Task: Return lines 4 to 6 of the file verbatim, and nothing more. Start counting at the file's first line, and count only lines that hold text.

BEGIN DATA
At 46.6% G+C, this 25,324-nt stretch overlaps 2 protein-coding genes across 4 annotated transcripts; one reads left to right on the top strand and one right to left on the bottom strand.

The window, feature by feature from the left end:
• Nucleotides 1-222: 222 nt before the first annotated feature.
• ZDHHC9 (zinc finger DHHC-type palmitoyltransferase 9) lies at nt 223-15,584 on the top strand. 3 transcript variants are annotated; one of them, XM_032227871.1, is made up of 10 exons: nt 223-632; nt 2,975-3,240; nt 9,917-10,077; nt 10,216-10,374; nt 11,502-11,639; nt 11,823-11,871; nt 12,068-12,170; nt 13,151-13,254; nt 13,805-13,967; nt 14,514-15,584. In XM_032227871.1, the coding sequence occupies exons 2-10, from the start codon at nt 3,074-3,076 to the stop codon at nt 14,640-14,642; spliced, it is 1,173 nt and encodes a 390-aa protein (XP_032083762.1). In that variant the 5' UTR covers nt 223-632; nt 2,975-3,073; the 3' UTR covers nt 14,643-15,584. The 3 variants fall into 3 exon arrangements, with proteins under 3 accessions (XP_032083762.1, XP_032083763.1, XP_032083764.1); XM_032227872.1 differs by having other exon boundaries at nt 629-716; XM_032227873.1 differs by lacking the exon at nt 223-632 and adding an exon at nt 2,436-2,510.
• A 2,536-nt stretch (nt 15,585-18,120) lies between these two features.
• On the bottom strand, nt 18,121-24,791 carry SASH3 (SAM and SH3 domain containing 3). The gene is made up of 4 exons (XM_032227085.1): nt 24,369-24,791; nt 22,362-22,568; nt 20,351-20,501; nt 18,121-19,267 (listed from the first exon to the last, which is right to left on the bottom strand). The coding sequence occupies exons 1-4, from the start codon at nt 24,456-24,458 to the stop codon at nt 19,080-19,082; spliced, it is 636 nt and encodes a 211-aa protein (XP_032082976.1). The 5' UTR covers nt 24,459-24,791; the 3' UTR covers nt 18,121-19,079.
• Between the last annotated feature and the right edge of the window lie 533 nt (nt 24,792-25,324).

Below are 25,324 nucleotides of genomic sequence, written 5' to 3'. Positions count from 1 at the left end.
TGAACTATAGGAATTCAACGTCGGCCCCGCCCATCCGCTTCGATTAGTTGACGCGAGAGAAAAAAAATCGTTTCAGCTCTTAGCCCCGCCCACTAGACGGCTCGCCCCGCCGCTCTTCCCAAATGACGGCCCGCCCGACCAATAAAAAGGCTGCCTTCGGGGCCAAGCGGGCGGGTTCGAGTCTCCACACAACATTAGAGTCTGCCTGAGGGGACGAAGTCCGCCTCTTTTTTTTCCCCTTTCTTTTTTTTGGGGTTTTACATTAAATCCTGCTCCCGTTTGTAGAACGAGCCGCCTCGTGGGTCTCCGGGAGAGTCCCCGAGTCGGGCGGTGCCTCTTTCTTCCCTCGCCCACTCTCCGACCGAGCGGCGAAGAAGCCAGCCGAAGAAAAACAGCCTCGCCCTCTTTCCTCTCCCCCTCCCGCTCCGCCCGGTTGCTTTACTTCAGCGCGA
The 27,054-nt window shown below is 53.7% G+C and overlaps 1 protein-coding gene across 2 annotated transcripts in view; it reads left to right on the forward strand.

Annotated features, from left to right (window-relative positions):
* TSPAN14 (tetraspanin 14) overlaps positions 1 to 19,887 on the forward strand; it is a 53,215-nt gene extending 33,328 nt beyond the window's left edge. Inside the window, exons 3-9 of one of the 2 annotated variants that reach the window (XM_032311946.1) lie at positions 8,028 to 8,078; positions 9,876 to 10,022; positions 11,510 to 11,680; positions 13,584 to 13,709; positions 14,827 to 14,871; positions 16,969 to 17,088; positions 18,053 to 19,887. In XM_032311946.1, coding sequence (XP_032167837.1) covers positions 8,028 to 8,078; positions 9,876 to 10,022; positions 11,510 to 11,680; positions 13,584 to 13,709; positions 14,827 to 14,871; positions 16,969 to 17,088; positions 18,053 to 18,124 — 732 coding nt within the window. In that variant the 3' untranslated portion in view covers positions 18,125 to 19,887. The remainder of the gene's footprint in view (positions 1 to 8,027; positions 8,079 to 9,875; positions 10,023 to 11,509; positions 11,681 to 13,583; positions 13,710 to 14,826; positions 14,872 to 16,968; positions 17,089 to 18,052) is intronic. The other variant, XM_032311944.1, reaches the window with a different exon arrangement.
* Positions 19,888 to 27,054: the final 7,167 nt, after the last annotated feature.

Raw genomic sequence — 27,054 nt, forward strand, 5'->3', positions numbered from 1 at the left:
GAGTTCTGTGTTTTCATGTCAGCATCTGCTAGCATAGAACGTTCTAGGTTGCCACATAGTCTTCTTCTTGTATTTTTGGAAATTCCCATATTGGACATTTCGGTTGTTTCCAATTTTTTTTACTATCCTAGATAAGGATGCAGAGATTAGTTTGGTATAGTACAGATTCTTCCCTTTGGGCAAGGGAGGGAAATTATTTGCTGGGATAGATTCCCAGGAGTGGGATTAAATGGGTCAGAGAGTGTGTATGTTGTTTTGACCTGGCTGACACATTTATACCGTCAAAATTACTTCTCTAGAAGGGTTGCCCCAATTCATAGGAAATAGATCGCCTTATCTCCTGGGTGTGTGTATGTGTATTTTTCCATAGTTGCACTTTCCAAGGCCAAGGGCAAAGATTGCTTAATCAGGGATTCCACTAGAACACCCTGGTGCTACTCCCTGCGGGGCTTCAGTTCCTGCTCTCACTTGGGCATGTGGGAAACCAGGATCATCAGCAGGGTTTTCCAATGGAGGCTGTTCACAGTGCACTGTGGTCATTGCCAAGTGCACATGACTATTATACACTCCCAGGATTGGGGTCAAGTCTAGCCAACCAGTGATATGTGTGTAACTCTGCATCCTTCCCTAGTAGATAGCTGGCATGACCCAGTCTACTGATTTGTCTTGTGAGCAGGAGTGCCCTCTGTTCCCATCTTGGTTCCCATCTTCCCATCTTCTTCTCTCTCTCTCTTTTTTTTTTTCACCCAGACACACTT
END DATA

• ZDHHC9 (zinc finger DHHC-type palmitoyltransferase 9) lies at nt 223-15,584 on the top strand. 3 transcript variants are annotated; one of them, XM_032227871.1, is made up of 10 exons: nt 223-632; nt 2,975-3,240; nt 9,917-10,077; nt 10,216-10,374; nt 11,502-11,639; nt 11,823-11,871; nt 12,068-12,170; nt 13,151-13,254; nt 13,805-13,967; nt 14,514-15,584. In XM_032227871.1, the coding sequence occupies exons 2-10, from the start codon at nt 3,074-3,076 to the stop codon at nt 14,640-14,642; spliced, it is 1,173 nt and encodes a 390-aa protein (XP_032083762.1). In that variant the 5' UTR covers nt 223-632; nt 2,975-3,073; the 3' UTR covers nt 14,643-15,584. The 3 variants fall into 3 exon arrangements, with proteins under 3 accessions (XP_032083762.1, XP_032083763.1, XP_032083764.1); XM_032227872.1 differs by having other exon boundaries at nt 629-716; XM_032227873.1 differs by lacking the exon at nt 223-632 and adding an exon at nt 2,436-2,510.
• A 2,536-nt stretch (nt 15,585-18,120) lies between these two features.
• On the bottom strand, nt 18,121-24,791 carry SASH3 (SAM and SH3 domain containing 3). The gene is made up of 4 exons (XM_032227085.1): nt 24,369-24,791; nt 22,362-22,568; nt 20,351-20,501; nt 18,121-19,267 (listed from the first exon to the last, which is right to left on the bottom strand). The coding sequence occupies exons 1-4, from the start codon at nt 24,456-24,458 to the stop codon at nt 19,080-19,082; spliced, it is 636 nt and encodes a 211-aa protein (XP_032082976.1). The 5' UTR covers nt 24,459-24,791; the 3' UTR covers nt 18,121-19,079.